Throughout more than a decade of covering AFL for the Sydney Morning Herald, I was frequently asked questions about the game, but none as regularly as the one which – despite my departure from the newspaper – has continued to follow me.
It’s a simple, yet popular query, posed by both fans and foes of the game: “Will GWS make it?”
There are a few versions: Will GWS survive? Is GWS a waste of time? Will GWS ever be successful?
But the question about the future of the AFL’s newest club is effectively the same.
And despite common sense arguing with me, my answer over the years since the Giants were little more than a glint in the eye of AFL chief executive, Andrew Demetriou, has been the same.
Yes, they will make it/survive/be successful, because the AFL won’t have it any other way.
As the club makes its way through it’s second season, I stand by that assessment, although I know other like-minded souls in the sport have wavered in recent times.
The facts are these.
Firstly, it’s not about winning a war of the codes in Western Sydney. It never was, but it was good publicity.
Rugby league will always be the premier sport out west, but as the Wanderers showed this year in the A-League, there is abundant room for other codes to succeed and nurture support for their own games.
GWS have almost 12,000 members, nearly 2,000 more than they managed in their opening season. Their merchandise sells well, and I know of many AFL fans west of Homebush who would love to have their own team to follow.
But when will they follow?
Having seen it all before, the reality is Sydney does like winners, and it’s still going to be some time before the Giants are winners.
I have no doubt there are AFL fans in western Sydney who follow the Swans, and could jump to the Giants at some point.
But tell me, would you switch from supporting a team which is always in the finals, to one unlikely to be there for some time? Well, maybe, but not just yet anyway.
Some initial projections with the talent they would be able to stockpile from the drafts, were the club would be pushing for a flag in five years. We’re not hearing those same suggestions at the moment.
I have no doubt they will snatch a win or two in 2013, just where and when it will come I’m not so sure. The two teams they beat last season – Gold Coast and Port Adelaide – have both taken steps up in 2013, and both have already beaten the Giants.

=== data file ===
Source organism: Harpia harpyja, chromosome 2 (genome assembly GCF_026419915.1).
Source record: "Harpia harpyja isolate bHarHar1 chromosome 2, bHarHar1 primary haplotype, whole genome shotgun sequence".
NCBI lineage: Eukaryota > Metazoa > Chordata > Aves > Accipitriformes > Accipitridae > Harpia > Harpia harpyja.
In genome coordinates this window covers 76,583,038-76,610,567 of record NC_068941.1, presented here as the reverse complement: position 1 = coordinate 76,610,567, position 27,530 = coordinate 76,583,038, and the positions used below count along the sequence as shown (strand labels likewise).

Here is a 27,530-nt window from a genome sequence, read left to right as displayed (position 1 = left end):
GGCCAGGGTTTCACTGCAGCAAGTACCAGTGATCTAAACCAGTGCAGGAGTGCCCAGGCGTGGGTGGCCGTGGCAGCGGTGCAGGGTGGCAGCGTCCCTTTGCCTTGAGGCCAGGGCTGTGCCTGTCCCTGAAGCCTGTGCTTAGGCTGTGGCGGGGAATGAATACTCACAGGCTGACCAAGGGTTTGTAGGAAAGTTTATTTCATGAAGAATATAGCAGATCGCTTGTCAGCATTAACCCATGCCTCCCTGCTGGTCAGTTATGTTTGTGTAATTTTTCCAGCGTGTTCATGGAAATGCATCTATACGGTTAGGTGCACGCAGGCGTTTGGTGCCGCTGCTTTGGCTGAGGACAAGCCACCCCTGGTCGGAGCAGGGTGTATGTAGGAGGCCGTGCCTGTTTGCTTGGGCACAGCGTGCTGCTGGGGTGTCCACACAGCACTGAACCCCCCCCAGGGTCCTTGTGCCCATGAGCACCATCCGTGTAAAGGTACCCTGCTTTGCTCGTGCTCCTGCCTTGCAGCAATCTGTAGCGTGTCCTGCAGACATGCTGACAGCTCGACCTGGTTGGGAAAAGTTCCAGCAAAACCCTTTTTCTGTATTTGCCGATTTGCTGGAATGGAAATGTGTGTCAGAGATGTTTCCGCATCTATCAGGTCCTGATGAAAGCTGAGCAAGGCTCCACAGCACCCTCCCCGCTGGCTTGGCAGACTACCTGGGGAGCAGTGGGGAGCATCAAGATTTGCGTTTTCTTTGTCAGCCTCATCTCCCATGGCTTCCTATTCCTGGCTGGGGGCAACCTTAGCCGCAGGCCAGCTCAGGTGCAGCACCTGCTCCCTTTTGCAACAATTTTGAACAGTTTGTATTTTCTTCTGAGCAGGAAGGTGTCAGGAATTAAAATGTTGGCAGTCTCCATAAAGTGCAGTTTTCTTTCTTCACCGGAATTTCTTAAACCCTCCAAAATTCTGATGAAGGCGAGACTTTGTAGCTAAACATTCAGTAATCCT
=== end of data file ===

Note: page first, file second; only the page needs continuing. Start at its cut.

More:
Melbourne was tagged a potential winning game, and it looked promising for three quarters, only to end in disappointment. But they will catch someone off guard.
A high-flying Essendon, in Melbourne, this week – with Giants’ captain Phil Davis and forward Setanta O’hAilpin to miss through injury – could potentially be ugly, and from then on you wouldn’t be backing GWS in too many of the upcoming matches until perhaps Round 19 at home against Melbourne.
Winning seasons at this time seem a long, long way away.
It was pleasing to see chief executive David Matthews recently quoted saying they would try and sign two or three mature-aged recruits for 2014.
They badly need them. But, while money talks, it will still be interesting to see which quality mature players, answer in the affirmative.
While their membership base is solid across Sydney and Canberra, translating that to decent crowds will continue to be a challenge for the Giants until they can consistently be competitive enough to be a chance in most games.
And because the 12,000 members are split across Sydney and Canberra (and elsewhere), it appears Canberra members go to Canberra games, and Sydney members to Sydney games, and very few both.
The 6,832 who turned up in Canberra last weekend for the loss to the Gold Coast – the smallest AFL crowd at the venue since games began being played there in 1998 – was not a promising sign for the season, nor a good look for the club and game.
The 11,092 for the St Kilda game two weeks earlier at the same venue was however encouraging.
How many arrive for their first game at Skoda in two weeks against Adelaide will be interesting.
But anyway, back to point, the question which follows me.
Yes, I still think they will make it. Yes it is still going to take time. Yes, it’s going to be a bit longer than many first thought, and yes, eventually, they will have a strong fan base in Sydney who will come to the games and watch them win.
Those are the easy answers.
The hard question to answer is how rough will the ride be for players, officials and fans before they do actually make it.
The Roar welcomes Michael Cowley as an expert writer on the site. Michael spent 30 years working with the Sydney Morning Herald, covering a variety of sports and events including Olympics, World Championships and football grand finals. He covered AFL for more than a decade.